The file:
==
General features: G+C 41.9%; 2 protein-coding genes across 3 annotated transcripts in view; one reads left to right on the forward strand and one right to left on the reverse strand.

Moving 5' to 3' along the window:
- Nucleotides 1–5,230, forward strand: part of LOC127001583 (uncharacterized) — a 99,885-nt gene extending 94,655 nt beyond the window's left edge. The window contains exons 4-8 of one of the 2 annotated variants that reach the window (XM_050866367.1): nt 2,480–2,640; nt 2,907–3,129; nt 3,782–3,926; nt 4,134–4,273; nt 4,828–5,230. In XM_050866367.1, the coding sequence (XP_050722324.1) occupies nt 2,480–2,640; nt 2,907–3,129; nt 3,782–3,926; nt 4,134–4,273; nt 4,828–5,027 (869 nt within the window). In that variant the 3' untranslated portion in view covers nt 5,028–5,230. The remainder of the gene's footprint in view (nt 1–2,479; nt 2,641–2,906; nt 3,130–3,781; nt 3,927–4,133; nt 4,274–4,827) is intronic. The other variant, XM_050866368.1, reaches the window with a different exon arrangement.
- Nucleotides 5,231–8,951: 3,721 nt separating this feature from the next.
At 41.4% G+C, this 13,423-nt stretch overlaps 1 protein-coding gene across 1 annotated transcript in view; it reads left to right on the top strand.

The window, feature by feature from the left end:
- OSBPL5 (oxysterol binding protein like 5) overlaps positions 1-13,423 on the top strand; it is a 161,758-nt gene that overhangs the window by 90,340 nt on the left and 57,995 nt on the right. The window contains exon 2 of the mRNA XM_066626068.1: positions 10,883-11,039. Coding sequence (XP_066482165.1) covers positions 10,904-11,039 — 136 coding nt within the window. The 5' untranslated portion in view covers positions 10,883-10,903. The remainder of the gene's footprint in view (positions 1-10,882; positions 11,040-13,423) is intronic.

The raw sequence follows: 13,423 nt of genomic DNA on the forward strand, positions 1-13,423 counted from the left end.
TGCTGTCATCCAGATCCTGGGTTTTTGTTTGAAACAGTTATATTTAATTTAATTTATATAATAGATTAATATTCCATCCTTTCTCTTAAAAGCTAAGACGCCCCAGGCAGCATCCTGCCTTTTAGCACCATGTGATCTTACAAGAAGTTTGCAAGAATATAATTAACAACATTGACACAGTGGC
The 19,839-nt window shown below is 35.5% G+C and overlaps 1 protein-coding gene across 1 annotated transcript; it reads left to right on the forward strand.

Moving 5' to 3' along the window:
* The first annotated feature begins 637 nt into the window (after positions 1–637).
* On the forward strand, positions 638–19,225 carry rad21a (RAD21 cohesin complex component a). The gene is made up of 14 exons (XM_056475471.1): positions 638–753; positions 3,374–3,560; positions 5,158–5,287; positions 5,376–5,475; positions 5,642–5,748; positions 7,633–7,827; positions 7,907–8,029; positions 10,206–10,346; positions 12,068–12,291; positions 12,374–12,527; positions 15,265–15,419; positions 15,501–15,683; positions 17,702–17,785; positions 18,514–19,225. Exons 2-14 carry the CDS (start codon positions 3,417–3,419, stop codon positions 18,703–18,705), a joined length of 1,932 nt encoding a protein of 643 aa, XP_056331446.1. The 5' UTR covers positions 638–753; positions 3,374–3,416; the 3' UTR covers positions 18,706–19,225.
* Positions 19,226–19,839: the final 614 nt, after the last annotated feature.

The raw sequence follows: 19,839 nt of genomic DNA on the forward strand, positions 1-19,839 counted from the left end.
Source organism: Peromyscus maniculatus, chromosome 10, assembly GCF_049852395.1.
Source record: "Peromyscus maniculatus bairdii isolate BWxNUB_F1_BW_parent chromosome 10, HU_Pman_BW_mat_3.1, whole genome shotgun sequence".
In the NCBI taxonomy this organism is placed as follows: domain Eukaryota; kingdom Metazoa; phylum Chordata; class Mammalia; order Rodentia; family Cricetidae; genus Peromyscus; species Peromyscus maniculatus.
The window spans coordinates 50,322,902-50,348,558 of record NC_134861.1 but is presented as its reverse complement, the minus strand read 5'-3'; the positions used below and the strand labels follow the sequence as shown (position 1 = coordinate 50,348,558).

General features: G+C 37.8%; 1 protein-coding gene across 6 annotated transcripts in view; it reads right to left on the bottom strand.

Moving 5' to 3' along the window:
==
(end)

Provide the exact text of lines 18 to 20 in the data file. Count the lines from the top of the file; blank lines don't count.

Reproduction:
In the NCBI taxonomy this organism is placed as follows: domain Eukaryota; kingdom Metazoa; phylum Chordata; class Mammalia; order Rodentia; family Cricetidae; genus Peromyscus; species Peromyscus maniculatus.
The window spans coordinates 50,322,902-50,348,558 of record NC_134861.1 but is presented as its reverse complement, the minus strand read 5'-3'; the positions used below and the strand labels follow the sequence as shown (position 1 = coordinate 50,348,558).

General features: G+C 37.8%; 1 protein-coding gene across 6 annotated transcripts in view; it reads right to left on the bottom strand.